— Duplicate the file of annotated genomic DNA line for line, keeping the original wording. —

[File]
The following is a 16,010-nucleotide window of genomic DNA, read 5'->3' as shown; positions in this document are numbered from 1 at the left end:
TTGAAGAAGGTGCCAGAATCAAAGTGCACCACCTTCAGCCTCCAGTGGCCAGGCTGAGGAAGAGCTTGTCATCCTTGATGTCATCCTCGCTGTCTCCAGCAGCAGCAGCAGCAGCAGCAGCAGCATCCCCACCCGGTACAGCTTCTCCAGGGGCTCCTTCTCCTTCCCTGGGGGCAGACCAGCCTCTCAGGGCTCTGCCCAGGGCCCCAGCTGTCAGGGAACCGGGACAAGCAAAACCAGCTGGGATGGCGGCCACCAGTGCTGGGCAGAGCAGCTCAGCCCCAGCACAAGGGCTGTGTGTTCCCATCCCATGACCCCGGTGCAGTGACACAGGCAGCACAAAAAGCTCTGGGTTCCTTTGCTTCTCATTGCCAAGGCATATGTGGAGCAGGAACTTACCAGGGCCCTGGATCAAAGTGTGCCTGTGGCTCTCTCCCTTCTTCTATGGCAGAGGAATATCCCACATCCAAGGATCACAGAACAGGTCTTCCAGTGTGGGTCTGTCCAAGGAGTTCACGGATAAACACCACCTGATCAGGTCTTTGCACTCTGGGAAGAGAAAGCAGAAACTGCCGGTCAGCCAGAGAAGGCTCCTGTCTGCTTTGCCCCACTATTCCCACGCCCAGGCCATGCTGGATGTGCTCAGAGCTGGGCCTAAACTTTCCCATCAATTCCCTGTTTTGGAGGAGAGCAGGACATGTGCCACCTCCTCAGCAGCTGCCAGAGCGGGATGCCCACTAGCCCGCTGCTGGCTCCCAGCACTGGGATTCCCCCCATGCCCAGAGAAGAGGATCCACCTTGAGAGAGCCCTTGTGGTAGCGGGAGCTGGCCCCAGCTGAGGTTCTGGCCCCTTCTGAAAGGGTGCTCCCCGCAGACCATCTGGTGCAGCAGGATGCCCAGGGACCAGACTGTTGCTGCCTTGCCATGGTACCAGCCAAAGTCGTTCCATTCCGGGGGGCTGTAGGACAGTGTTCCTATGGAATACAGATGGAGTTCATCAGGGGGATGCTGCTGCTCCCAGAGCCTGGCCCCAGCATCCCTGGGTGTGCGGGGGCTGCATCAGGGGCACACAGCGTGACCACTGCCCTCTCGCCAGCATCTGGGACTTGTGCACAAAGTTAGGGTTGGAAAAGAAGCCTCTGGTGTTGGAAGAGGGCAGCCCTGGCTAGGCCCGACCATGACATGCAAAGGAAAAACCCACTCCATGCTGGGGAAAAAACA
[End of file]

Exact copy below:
The following is a 16,010-nucleotide window of genomic DNA, read 5'->3' as shown; positions in this document are numbered from 1 at the left end:
TTGAAGAAGGTGCCAGAATCAAAGTGCACCACCTTCAGCCTCCAGTGGCCAGGCTGAGGAAGAGCTTGTCATCCTTGATGTCATCCTCGCTGTCTCCAGCAGCAGCAGCAGCAGCAGCAGCAGCATCCCCACCCGGTACAGCTTCTCCAGGGGCTCCTTCTCCTTCCCTGGGGGCAGACCAGCCTCTCAGGGCTCTGCCCAGGGCCCCAGCTGTCAGGGAACCGGGACAAGCAAAACCAGCTGGGATGGCGGCCACCAGTGCTGGGCAGAGCAGCTCAGCCCCAGCACAAGGGCTGTGTGTTCCCATCCCATGACCCCGGTGCAGTGACACAGGCAGCACAAAAAGCTCTGGGTTCCTTTGCTTCTCATTGCCAAGGCATATGTGGAGCAGGAACTTACCAGGGCCCTGGATCAAAGTGTGCCTGTGGCTCTCTCCCTTCTTCTATGGCAGAGGAATATCCCACATCCAAGGATCACAGAACAGGTCTTCCAGTGTGGGTCTGTCCAAGGAGTTCACGGATAAACACCACCTGATCAGGTCTTTGCACTCTGGGAAGAGAAAGCAGAAACTGCCGGTCAGCCAGAGAAGGCTCCTGTCTGCTTTGCCCCACTATTCCCACGCCCAGGCCATGCTGGATGTGCTCAGAGCTGGGCCTAAACTTTCCCATCAATTCCCTGTTTTGGAGGAGAGCAGGACATGTGCCACCTCCTCAGCAGCTGCCAGAGCGGGATGCCCACTAGCCCGCTGCTGGCTCCCAGCACTGGGATTCCCCCCATGCCCAGAGAAGAGGATCCACCTTGAGAGAGCCCTTGTGGTAGCGGGAGCTGGCCCCAGCTGAGGTTCTGGCCCCTTCTGAAAGGGTGCTCCCCGCAGACCATCTGGTGCAGCAGGATGCCCAGGGACCAGACTGTTGCTGCCTTGCCATGGTACCAGCCAAAGTCGTTCCATTCCGGGGGGCTGTAGGACAGTGTTCCTATGGAATACAGATGGAGTTCATCAGGGGGATGCTGCTGCTCCCAGAGCCTGGCCCCAGCATCCCTGGGTGTGCGGGGGCTGCATCAGGGGCACACAGCGTGACCACTGCCCTCTCGCCAGCATCTGGGACTTGTGCACAAAGTTAGGGTTGGAAAAGAAGCCTCTGGTGTTGGAAGAGGGCAGCCCTGGCTAGGCCCGACCATGACATGCAAAGGAAAAACCCACTCCATGCTGGGGAAAAAACA